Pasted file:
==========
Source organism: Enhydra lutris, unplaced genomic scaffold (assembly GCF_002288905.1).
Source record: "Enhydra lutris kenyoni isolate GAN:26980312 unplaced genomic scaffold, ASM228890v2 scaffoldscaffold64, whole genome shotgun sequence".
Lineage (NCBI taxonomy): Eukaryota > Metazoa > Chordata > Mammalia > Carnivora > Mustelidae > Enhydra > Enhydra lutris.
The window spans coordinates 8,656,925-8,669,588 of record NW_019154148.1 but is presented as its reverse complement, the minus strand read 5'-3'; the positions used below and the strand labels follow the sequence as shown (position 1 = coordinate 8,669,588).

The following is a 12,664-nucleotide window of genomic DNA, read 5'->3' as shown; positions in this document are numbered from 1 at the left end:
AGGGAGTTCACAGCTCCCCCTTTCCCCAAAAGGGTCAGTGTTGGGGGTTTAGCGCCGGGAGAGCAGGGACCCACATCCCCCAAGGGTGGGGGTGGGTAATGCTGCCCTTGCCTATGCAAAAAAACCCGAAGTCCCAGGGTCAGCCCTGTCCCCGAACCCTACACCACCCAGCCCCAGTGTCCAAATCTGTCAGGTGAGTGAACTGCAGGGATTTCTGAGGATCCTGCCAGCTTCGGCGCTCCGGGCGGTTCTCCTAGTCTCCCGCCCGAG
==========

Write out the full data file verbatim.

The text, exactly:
Source organism: Enhydra lutris, unplaced genomic scaffold (assembly GCF_002288905.1).
Source record: "Enhydra lutris kenyoni isolate GAN:26980312 unplaced genomic scaffold, ASM228890v2 scaffoldscaffold64, whole genome shotgun sequence".
Lineage (NCBI taxonomy): Eukaryota > Metazoa > Chordata > Mammalia > Carnivora > Mustelidae > Enhydra > Enhydra lutris.
The window spans coordinates 8,656,925-8,669,588 of record NW_019154148.1 but is presented as its reverse complement, the minus strand read 5'-3'; the positions used below and the strand labels follow the sequence as shown (position 1 = coordinate 8,669,588).

The following is a 12,664-nucleotide window of genomic DNA, read 5'->3' as shown; positions in this document are numbered from 1 at the left end:
AGGGAGTTCACAGCTCCCCCTTTCCCCAAAAGGGTCAGTGTTGGGGGTTTAGCGCCGGGAGAGCAGGGACCCACATCCCCCAAGGGTGGGGGTGGGTAATGCTGCCCTTGCCTATGCAAAAAAACCCGAAGTCCCAGGGTCAGCCCTGTCCCCGAACCCTACACCACCCAGCCCCAGTGTCCAAATCTGTCAGGTGAGTGAACTGCAGGGATTTCTGAGGATCCTGCCAGCTTCGGCGCTCCGGGCGGTTCTCCTAGTCTCCCGCCCGAG